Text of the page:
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In Defence of Fossil Free Books

Howard Jacobson has denounced a campaign against arms manufacturers and fossil fuel companies sponsoring literary festivals, arguing that writers shouldn’t take political action. But his denunciation ignores that complicity is also a political act.

Fossil fuel and arms manufacturer linked Baillie Gifford no longer sponsors Hay festival. Photograph: Hay festival

A few years ago, Howard Jacobson and I were joined by Xiaolu Guo for an online panel discussion at the Willesden Jewish Cemetary. We were there to speak on the subject of ‘Death, The City and a Sense of Place’. I remember we all agreed to meet questions about the ‘writing process’ with refusal. How we write, we insisted, couldn’t be explained away on literary panels as if it were brand toothpaste or soap. 

I enjoyed Howard’s company that evening. I recall our conversation all the more keenly because it took place in 2020, the first year of lockdown, when establishing any relation between artists over distance felt earned. Hearing Howard speak on the mysteries of art, and art making, as to be protected and valued as an act of human inquiry felt as true to me then as it does now. 

So it was with great interest that I read his comments in the New Statesman on the furore over Fossil Free Books withdrawing their labour from a handful of book festivals. This collective action was taken in response to former sponsor Baillie Gifford’s investments in fossil fuel extraction and arms companies. The campaign led to several festivals dropping Baillie Gifford as a sponsor. Baillie Gifford then responded by pulling their sponsorship from all literature festivals in the UK.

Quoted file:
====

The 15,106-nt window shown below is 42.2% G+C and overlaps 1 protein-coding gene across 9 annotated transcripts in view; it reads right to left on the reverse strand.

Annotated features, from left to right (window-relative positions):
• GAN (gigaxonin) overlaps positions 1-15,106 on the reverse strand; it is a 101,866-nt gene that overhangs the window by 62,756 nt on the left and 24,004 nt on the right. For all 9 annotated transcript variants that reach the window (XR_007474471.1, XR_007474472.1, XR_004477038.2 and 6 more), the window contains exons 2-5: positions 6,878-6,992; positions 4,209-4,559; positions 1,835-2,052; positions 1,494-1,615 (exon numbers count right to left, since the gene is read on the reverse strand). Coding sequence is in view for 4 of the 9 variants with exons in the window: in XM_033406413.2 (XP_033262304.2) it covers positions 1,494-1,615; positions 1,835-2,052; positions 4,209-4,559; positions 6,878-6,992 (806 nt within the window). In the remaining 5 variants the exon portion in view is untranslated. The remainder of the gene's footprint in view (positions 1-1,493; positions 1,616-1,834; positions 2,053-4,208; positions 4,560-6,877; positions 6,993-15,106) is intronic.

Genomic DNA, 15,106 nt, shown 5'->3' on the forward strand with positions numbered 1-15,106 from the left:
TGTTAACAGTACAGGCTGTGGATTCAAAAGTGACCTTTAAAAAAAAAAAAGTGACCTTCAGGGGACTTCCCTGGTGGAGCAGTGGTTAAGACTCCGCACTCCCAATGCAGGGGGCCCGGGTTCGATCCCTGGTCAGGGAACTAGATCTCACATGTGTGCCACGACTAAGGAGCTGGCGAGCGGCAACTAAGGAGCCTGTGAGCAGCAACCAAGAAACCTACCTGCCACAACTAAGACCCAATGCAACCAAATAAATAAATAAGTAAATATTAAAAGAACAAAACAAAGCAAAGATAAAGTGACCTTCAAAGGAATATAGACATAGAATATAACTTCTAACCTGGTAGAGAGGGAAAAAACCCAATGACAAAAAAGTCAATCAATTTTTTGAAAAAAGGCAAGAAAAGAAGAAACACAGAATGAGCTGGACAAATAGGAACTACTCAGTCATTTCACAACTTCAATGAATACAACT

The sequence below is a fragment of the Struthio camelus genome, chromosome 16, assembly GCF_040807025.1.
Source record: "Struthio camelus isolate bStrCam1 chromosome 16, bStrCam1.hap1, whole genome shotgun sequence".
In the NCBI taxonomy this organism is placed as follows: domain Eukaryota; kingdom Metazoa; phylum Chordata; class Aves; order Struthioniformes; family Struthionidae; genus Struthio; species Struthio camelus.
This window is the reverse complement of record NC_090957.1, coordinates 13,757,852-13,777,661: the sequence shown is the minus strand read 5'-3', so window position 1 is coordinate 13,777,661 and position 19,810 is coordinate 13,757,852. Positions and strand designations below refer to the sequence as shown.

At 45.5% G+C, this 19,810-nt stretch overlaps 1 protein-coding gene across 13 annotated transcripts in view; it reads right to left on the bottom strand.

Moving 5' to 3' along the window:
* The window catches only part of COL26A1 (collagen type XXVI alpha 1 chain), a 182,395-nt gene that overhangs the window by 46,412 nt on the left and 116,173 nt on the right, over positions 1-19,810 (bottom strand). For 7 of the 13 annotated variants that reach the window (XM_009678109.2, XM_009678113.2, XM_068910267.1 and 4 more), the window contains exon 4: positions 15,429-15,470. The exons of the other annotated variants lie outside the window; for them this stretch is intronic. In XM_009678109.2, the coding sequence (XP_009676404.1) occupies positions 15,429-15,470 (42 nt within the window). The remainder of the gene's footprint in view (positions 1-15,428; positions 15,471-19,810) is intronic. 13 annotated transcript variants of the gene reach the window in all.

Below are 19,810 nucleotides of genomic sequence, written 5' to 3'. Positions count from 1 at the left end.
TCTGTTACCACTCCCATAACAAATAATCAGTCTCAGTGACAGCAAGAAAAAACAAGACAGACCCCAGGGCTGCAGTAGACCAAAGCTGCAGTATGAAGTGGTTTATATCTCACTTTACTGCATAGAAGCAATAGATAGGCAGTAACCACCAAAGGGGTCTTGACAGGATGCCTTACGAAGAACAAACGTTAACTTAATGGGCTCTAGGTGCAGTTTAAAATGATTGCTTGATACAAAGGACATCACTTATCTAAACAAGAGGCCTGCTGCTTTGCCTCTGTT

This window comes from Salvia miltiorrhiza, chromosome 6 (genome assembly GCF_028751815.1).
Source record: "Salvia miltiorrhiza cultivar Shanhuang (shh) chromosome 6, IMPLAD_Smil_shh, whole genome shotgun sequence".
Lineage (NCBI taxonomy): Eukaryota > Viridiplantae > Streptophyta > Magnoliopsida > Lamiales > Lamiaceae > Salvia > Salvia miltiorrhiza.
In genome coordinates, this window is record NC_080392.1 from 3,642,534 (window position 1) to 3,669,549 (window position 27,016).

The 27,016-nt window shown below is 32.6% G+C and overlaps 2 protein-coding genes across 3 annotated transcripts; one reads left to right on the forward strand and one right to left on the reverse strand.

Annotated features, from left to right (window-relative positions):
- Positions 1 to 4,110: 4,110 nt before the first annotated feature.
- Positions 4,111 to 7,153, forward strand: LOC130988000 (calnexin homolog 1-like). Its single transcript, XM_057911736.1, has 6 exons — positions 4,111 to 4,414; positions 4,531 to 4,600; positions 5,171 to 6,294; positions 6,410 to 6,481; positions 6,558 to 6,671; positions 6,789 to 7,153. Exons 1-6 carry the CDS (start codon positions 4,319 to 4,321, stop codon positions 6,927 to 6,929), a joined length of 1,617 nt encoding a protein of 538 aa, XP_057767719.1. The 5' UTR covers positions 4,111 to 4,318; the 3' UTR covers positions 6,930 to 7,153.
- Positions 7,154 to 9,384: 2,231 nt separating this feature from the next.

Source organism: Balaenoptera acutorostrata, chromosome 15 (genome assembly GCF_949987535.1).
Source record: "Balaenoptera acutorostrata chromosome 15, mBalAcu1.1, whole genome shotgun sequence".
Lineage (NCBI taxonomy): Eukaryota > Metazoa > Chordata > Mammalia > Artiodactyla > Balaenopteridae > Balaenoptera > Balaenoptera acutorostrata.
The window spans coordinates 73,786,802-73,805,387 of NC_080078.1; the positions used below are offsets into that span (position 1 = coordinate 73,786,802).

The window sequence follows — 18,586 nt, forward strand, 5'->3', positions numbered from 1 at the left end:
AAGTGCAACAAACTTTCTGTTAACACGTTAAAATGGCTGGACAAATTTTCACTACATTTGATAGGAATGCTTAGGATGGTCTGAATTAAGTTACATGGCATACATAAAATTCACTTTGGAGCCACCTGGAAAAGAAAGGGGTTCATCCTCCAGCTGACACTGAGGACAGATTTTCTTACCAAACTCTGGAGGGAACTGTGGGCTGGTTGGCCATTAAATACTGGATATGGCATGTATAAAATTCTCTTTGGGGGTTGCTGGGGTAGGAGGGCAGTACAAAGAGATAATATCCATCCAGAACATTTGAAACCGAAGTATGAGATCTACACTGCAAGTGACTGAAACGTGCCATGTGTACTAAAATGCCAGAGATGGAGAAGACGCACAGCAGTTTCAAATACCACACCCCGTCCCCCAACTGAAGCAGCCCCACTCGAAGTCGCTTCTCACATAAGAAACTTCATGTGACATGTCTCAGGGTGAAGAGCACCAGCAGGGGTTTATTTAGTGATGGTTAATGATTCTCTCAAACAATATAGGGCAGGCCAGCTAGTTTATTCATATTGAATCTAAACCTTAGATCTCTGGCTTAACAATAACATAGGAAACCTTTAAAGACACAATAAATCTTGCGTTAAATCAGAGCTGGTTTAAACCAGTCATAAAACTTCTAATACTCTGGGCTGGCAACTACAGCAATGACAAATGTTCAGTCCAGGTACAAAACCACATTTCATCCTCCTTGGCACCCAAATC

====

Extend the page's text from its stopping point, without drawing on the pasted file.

As a member of Fossil Free Books, I was surprised to read that the bone to pick for Howard was that writers ought not to muddy themselves with political action. ‘The minute art makes up its mind, it’s no longer art’. I’d agree that art and advocacy arise in separate partitions of the heart. However, I wonder how far he believes in the separation. 

What Howard seems to be suggesting, particularly in regard to Fossil Free Books, echoes in what V.S. Naipaul once glibly implied: ‘ultimately you have to make a choice: you can be a writer or a missionary, but not both’. It’s a statement that has never quite convinced. To begin with, if ever there was an exquisite writer who was also a missionary, it was Naipaul. It’s just that his advocacy descended into the gutters of Hindu nationalism and anti-Muslim bigotry. 

Elsewhere, Nadine Gordimer, deeply invested in the struggle against South African apartheid, once edited a speech for Mandela while he was still an imprisoned pariah. Olga Tokarchuk, beloved in this country, has been branded an eco-terrorist by some quarters in her native Poland, and has faced despicable hostility for her activism around anti-semitism and homophobia. Tony Kushner, America’s greatest living playwright, has been a life-long advocate for the left. There is also Arundhati Roy, Nawal El Saadawi, Harold Pinter and Brecht. 

I’m not old enough to remember what the establishment commentariat thought of the Writer’s Action Group’s work that led to the Public Lending Right. I can’t recall what was said about Alice Oswald when she withdrew from the T.S. Eliot Prize over its sponsorship. I have read the speech John Berger gave calling attention to the financing of the Booker, however, and his observations still encircle us today: ‘in the end as well as in the beginning clarity is more important than money.’

There has been a great deal of ink spilled on Fossil Free Books this past week from establishment writers who have chosen to focus on ‘non-writing celebrities’ ‘flexing their muscles’, rather than addressing our rationale. There is also the more serious allegations of ‘bullying’ to respond to before we can delve further into the art and advocacy question. 

The members of Fossil Free Books work together to decide on strategy. We write copy, verify research, and work with journalists on stories. Our celebrity friends may help amplify calls to sign letters, but the organising is done by authors and book workers. As for ‘bullying’, Fossil Free Books is not a collective that has ever advocated or condoned this kind of thing. If it were, it certainly wouldn’t be a group that I would want to be associated with.